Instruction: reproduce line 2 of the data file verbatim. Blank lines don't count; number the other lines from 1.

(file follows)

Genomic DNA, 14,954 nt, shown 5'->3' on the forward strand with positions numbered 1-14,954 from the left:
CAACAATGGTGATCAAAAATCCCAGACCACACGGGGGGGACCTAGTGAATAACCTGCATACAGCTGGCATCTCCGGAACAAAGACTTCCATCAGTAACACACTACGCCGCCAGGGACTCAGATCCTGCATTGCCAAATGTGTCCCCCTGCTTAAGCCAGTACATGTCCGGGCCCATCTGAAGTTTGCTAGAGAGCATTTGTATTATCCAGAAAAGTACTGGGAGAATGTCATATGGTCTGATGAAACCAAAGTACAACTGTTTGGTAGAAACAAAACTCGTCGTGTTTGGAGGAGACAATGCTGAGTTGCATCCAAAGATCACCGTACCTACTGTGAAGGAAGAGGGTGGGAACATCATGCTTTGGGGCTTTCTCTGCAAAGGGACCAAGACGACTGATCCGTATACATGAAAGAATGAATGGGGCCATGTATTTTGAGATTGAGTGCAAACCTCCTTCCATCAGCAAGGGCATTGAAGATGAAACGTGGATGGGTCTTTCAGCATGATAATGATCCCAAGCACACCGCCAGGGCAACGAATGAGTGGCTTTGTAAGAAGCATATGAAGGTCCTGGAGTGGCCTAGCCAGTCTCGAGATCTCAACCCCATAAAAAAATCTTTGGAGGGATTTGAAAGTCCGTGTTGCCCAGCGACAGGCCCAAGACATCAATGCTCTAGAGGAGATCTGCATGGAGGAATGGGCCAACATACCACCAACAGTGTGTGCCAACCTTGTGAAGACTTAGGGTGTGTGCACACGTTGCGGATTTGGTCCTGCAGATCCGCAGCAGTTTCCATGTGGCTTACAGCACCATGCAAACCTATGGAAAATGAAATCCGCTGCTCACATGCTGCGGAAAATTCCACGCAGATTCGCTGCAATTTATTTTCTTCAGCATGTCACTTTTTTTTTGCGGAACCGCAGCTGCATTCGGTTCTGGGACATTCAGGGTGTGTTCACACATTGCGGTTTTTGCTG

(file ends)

CAACAATGGTGATCAAAAATCCCAGACCACACGGGGGGGACCTAGTGAATAACCTGCATACAGCTGGCATCTCCGGAACAAAGACTTCCATCAGTAACACACTACGCCGCCAGGGACTCAGATCCTGCATTGCCAAATGTGTCCCCCTGCTTAAGCCAGTACATGTCCGGGCCCATCTGAAGTTTGCTAGAGAGCATTTGTATTATCCAGAAAAGTACTGGGAGAATGTCATATGGTCTGATGAAACCAAAGTACAACTGTTTGGTAGAAACAAAACTCGTCGTGTTTGGAGGAGACAATGCTGAGTTGCATCCAAAGATCACCGTACCTACTGTGAAGGAAGAGGGTGGGAACATCATGCTTTGGGGCTTTCTCTGCAAAGGGACCAAGACGACTGATCCGTATACATGAAAGAATGAATGGGGCCATGTATTTTGAGATTGAGTGCAAACCTCCTTCCATCAGCAAGGGCATTGAAGATGAAACGTGGATGGGTCTTTCAGCATGATAATGATCCCAAGCACACCGCCAGGGCAACGAATGAGTGGCTTTGTAAGAAGCATATGAAGGTCCTGGAGTGGCCTAGCCAGTCTCGAGATCTCAACCCCATAAAAAAATCTTTGGAGGGATTTGAAAGTCCGTGTTGCCCAGCGACAGGCCCAAGACATCAATGCTCTAGAGGAGATCTGCATGGAGGAATGGGCCAACATACCACCAACAGTGTGTGCCAACCTTGTGAAGACTTAGGGTGTGTGCACACGTTGCGGATTTGGTCCTGCAGATCCGCAGCAGTTTCCATGTGGCTTACAGCACCATGCAAACCTATGGAAAATGAAATCCGCTGCTCACATGCTGCGGAAAATTCCACGCAGATTCGCTGCAATTTATTTTCTTCAGCATGTCACTTTTTTTTTGCGGAACCGCAGCTGCATTCGGTTCTGGGACATTCAGGGTGTGTTCACACATTGCGGTTTTTGCTG